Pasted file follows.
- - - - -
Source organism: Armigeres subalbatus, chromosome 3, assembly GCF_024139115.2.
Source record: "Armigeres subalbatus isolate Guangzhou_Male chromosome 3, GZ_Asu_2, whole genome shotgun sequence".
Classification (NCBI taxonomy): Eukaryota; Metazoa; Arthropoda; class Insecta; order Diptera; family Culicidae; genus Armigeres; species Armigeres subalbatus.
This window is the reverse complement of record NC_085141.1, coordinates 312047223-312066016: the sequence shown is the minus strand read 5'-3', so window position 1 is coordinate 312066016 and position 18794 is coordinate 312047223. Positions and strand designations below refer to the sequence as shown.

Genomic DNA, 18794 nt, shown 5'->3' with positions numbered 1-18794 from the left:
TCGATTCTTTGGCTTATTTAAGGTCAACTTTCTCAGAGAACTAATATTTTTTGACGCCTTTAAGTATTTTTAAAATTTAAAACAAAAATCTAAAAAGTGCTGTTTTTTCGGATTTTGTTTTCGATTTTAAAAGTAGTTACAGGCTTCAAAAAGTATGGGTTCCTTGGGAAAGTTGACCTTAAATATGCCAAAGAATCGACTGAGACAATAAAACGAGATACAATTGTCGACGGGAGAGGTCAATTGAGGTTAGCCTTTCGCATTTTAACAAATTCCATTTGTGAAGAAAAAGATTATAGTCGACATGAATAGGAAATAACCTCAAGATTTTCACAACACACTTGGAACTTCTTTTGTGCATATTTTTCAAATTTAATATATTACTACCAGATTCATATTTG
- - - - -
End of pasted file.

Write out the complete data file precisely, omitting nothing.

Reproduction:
Source organism: Armigeres subalbatus, chromosome 3, assembly GCF_024139115.2.
Source record: "Armigeres subalbatus isolate Guangzhou_Male chromosome 3, GZ_Asu_2, whole genome shotgun sequence".
Classification (NCBI taxonomy): Eukaryota; Metazoa; Arthropoda; class Insecta; order Diptera; family Culicidae; genus Armigeres; species Armigeres subalbatus.
This window is the reverse complement of record NC_085141.1, coordinates 312047223-312066016: the sequence shown is the minus strand read 5'-3', so window position 1 is coordinate 312066016 and position 18794 is coordinate 312047223. Positions and strand designations below refer to the sequence as shown.

Genomic DNA, 18794 nt, shown 5'->3' with positions numbered 1-18794 from the left:
TCGATTCTTTGGCTTATTTAAGGTCAACTTTCTCAGAGAACTAATATTTTTTGACGCCTTTAAGTATTTTTAAAATTTAAAACAAAAATCTAAAAAGTGCTGTTTTTTCGGATTTTGTTTTCGATTTTAAAAGTAGTTACAGGCTTCAAAAAGTATGGGTTCCTTGGGAAAGTTGACCTTAAATATGCCAAAGAATCGACTGAGACAATAAAACGAGATACAATTGTCGACGGGAGAGGTCAATTGAGGTTAGCCTTTCGCATTTTAACAAATTCCATTTGTGAAGAAAAAGATTATAGTCGACATGAATAGGAAATAACCTCAAGATTTTCACAACACACTTGGAACTTCTTTTGTGCATATTTTTCAAATTTAATATATTACTACCAGATTCATATTTG